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Nice video produced by the US Olympic Committee

 


(I had trouble getting it to imbed, so view it on the link above.)
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On day three of the tour, we rode from Alamosa, Colorado to Chama, New Mexico. It was a steady climb out of Alamosa for about 30 miles before we got into some rollers. From there it was a combination of rollers and climbing over two passes I hadn’t done before – La Manga (10,320 ft.) and Cumbres (10,022 ft.).

 

LaManga---web.gif

(Gale happily climbing LaManga. The ribs are tolerating eight pedal strokes out of the saddle today. Progress!)

 

While we had some tailwinds yesterday, today began and ended with unfavorable wind. Not just a little wind. It was relentless, strong wind that was blowing in our face most of the day. Downhill sections required pedaling. Ugh.

 

When we first rolled out of Alamosa, we got intermingled in a big group. I hate being in a big group of riders that I don’t know and are not categorized by riding ability. I’ve seen too many accidents happen when inexperienced riders get mixed into a group of experienced riders.

 

While I hated the situation, I hated the constant headwind worse. I worked my way toward the front of the group and looked for wheels of those I trust.

 

After the first aid station, a core group of people I know, and ride with often, were able to begin a rolling paceline were no rider stayed on the front for very long. We disallowed people to enter the paceline. We were fine if they wanted to sit on the back of the group and draft, but no one was allowed into the rotation.

 

No matter how the race is run it always ends the same
Another room without a view awaits downtown
You can shake me for a while
Live it up in style
No matter what you do I'm gonna take you down

CHORUS:
Shakedown
Breakdown
Takedown
Everybody wants into the crowded line

Bob Seger – “Shakedown”

 

I offered several riders the explanation of why we rode this way:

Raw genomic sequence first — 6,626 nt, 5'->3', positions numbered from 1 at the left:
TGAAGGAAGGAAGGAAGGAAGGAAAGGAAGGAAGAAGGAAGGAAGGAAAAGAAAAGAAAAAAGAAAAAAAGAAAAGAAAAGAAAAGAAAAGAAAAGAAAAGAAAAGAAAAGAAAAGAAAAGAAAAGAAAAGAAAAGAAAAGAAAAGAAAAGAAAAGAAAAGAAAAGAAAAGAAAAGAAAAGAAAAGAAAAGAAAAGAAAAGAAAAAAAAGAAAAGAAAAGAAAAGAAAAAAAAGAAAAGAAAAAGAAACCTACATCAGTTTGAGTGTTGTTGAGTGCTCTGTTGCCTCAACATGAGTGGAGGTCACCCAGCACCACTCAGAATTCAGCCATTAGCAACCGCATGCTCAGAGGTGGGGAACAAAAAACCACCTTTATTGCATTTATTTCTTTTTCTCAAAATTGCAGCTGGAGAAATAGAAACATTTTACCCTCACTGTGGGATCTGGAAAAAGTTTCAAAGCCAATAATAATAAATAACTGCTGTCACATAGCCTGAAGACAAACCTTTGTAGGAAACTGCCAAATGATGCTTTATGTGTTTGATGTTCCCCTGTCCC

-          We ride together often and can predict what the other rider will do.

-          The formation is tight to shelter people from the wind.

-          Please take no offense to your personal skill level, you are likely a great rider. Unfortunately, we’ve encountered people that did not have the group riding skills to keep all of us safe.

 

Most riders do understand, but I know some take offense. Sorry.

 

I will say it is a ton of fun to ride in a group like ours. We shelter each other from the wind and do our best to work together for the good of all.

Well…with a couple of notable exceptions:

-          There are some city limit sign sprints.

-          State border signs count double points.

 

New-Mexico-border---web.gif

(Left to right: Bruce Runnels, Scott Ellis, Bill Frielingsdorf, me, Ron Kennedy, Todd Singiser)

 

Though there was plenty of good fun ramping up the speed, I don’t think anyone can tell you the sprint or king of the mountain scores.

 

The reward for a hard, hard day in the saddle was the best Spanish rice I’ve ever had and killer green chili. I think it was called the Fireside Inn restaurant, next door to our cabins. We walked there for linner (late lunch, early dinner) and evening pie or ice cream.

 

Ride time 5:00, “out” time 6:34, 80.56 miles, 16.1 mph avg., 3216 ft of climbing

 

In another blog, I’ll give you more information on intensity each day. In the mean time, scenery photos below.

 

scenery-1---web.gif

scenery-2---web.gif

(Most blog photos for the bike tour were taken by Del Bernhardt)

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